DiCaprio gives the standard, high quality and recognisable DiCaprio performance as Teddy Daniels, a US Marshal sent to the island, a prison for the criminally insane, to investigate the disappearance of one of the inmates. Based on the book of the same name, Shutter Island has an interesting premise and strings along enough twists and turns to keep you wanting to find out more. The patient has seemingly vanished into thin air and the eerily friendly Dr Cawley (Ben Kingsley) makes Daniels, and by extension the viewer, very suspicious. This set-up is developed, with obvious nods and winks from Scorsese to the noir thrillers of the past, with heavy rain and ominous music providing a chilling atmosphere. However as Daniels and his partner, Chuck (Mark Ruffalo), begin to explore this mystery, the problems stopping the film reaching its potential start to appear.
The thriller/horror set ups and atmosphere lead you to expect something thrilling and scary, but neither feelings really occur to any great extent. Tension is built well at times but there is nothing you haven’t seen before in superior psychological thrillers. One reason for this was the over-reliance on dream sequences, which added nothing to the film. All the plot points they explored were covered in exposition dialogue anyway, meaning you gained little new knowledge. Instead, they take you out of the grounded, realistic threat of the island into flaky, its-only-a-dream territory. This is an important point as I feel the film could have been much creepier had it really focused on the realistic terror Daniels faced from insanity. There is a plot device that explains these sequences but I felt they were overused and over relied on. I also can’t talk about realism without mentioning Daniels’ inexplicable cliff-scaling and paper catching abilities. All these things may well happen and work well in the book but here I just felt they hampered the progress of an otherwise engaging mystery.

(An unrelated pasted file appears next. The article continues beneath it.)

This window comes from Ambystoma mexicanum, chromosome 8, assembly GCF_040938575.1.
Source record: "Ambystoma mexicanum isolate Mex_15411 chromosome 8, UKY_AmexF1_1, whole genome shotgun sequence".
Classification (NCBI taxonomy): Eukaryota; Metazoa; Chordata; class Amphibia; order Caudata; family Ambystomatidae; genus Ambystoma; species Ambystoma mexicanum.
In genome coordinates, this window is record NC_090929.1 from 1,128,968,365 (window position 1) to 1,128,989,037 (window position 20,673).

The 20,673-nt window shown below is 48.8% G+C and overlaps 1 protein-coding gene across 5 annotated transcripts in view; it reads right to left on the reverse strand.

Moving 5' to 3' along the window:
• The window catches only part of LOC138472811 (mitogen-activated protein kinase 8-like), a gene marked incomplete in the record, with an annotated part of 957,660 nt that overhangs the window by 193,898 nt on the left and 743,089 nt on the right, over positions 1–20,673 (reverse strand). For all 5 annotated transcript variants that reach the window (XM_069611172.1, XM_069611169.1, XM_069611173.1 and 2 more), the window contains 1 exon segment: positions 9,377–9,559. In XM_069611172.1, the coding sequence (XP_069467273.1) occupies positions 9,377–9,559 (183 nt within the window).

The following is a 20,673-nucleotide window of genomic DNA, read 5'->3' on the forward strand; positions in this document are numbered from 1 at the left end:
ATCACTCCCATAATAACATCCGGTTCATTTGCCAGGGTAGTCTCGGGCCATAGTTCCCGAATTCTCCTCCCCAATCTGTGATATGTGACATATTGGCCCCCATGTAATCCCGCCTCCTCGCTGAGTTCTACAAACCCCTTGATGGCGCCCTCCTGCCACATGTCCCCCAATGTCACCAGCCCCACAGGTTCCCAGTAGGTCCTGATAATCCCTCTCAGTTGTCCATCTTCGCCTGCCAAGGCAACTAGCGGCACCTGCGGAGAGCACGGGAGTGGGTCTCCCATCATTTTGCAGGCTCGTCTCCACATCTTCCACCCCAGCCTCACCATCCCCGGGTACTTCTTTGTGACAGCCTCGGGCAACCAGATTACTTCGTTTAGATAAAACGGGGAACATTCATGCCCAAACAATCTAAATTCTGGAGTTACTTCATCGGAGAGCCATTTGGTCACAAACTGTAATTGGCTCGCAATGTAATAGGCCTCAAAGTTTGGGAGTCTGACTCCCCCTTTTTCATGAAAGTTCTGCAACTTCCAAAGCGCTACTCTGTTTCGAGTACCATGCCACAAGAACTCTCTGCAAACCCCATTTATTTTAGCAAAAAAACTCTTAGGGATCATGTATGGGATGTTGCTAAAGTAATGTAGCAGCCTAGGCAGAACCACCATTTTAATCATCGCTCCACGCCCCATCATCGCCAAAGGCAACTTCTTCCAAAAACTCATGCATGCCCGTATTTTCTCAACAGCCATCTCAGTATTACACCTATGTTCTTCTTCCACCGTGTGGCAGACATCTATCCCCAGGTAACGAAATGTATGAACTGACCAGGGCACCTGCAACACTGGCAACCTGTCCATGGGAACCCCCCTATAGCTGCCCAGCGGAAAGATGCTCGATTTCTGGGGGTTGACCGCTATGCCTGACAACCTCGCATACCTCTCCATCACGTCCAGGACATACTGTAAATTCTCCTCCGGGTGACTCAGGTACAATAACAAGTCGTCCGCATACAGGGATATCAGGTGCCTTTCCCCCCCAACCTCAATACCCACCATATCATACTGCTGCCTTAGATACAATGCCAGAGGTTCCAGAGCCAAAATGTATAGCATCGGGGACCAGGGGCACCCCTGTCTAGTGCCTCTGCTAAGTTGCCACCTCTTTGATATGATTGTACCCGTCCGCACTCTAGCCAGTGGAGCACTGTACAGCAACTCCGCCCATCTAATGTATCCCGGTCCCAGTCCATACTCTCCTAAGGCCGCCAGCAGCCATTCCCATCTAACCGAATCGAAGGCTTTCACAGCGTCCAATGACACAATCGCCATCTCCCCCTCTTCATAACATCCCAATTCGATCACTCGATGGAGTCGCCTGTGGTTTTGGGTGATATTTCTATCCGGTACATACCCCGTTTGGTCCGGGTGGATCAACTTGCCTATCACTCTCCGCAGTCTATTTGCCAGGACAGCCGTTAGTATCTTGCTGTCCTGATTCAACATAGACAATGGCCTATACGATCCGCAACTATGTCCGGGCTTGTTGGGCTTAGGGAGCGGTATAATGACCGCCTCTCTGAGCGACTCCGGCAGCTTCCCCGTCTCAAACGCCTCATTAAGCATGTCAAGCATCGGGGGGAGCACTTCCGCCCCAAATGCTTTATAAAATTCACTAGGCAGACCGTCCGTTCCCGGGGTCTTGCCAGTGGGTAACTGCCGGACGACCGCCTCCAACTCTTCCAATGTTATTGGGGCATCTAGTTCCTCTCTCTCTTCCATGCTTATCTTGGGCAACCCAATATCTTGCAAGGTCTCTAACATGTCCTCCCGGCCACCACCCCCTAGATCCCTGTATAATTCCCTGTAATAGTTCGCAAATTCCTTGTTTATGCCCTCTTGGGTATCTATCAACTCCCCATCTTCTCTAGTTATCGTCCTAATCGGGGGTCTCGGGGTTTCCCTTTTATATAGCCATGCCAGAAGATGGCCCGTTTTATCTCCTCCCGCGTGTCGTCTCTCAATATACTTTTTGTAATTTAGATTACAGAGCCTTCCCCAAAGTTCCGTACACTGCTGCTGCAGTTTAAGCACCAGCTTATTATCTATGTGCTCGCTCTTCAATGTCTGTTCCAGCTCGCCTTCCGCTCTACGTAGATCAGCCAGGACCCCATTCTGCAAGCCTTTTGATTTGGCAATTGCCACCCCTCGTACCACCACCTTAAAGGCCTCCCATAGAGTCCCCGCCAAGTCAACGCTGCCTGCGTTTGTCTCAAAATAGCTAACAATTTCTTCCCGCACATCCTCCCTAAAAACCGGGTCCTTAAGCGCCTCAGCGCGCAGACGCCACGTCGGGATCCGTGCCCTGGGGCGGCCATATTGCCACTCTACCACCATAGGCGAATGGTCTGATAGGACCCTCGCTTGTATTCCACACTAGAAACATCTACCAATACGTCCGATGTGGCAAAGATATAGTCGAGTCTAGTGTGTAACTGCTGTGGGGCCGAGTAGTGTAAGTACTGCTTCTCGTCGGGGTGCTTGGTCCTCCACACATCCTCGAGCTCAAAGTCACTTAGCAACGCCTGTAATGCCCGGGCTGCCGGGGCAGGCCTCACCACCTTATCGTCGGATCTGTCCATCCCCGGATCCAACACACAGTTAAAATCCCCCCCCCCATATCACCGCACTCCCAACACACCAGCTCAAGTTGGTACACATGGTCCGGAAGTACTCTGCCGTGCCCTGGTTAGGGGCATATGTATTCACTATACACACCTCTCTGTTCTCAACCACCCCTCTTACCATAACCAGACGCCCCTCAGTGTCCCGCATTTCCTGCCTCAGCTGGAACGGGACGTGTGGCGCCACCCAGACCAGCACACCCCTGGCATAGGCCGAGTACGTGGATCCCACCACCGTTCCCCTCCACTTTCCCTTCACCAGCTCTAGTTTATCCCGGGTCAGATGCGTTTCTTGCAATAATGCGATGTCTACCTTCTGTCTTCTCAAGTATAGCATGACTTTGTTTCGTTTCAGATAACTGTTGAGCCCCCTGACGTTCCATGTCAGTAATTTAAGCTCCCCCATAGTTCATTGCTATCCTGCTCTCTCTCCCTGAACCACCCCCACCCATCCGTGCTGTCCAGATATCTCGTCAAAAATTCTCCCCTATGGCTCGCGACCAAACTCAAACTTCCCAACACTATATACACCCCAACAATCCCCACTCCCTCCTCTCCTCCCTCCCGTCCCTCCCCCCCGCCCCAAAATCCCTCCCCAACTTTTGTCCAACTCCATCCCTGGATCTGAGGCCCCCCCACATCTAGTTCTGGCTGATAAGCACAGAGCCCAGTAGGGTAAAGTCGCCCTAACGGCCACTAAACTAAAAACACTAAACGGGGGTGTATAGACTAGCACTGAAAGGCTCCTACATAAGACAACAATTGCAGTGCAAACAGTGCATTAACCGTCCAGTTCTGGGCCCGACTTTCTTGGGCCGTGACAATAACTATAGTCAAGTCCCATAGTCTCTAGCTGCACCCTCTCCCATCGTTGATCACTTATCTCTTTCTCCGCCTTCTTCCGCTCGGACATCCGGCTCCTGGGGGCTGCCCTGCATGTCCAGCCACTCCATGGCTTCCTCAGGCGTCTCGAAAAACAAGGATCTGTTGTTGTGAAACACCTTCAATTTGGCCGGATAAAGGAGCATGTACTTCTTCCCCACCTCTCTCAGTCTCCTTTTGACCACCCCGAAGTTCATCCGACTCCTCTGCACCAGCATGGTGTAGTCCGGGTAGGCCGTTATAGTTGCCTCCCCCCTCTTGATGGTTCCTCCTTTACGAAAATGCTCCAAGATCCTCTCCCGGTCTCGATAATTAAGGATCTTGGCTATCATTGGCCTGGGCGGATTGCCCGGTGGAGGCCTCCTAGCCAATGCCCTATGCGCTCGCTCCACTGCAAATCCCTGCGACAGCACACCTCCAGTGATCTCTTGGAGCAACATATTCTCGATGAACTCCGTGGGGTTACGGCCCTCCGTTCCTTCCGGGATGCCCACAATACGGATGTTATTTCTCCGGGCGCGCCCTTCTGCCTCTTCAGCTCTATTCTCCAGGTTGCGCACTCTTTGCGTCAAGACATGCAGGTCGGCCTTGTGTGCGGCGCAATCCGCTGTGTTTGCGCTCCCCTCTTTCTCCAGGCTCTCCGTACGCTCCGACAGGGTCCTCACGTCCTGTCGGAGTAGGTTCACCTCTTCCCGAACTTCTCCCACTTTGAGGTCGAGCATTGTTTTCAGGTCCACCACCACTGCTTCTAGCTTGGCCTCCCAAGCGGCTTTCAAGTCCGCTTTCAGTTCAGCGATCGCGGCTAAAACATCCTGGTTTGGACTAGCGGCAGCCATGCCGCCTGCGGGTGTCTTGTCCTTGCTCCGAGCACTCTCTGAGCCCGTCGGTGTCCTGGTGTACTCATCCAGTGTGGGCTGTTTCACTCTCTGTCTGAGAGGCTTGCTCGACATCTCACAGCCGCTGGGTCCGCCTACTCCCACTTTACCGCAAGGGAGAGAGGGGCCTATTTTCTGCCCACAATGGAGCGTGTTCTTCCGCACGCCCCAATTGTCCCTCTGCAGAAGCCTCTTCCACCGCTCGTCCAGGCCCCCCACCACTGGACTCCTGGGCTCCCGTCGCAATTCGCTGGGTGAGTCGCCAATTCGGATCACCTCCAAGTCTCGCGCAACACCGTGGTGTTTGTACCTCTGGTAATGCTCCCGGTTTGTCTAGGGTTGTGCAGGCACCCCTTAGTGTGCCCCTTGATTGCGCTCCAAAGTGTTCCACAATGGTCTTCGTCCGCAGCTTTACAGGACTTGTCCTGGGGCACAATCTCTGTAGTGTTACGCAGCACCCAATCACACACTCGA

The ending, without spoiling anything, is great and really makes you think. It’s a twist that makes a second viewing of the film worthwhile, if you enjoyed it the first time. The ending works because of clever set up throughout the film from Scorsese. It is an unfortunately rare glimmer of his usual brilliance.
Shutter Island is by no means a bad film, but it could have been so much better. The minds behind its creation are great, and their greatness does manage to seep through at times, but you would just expect a lot more.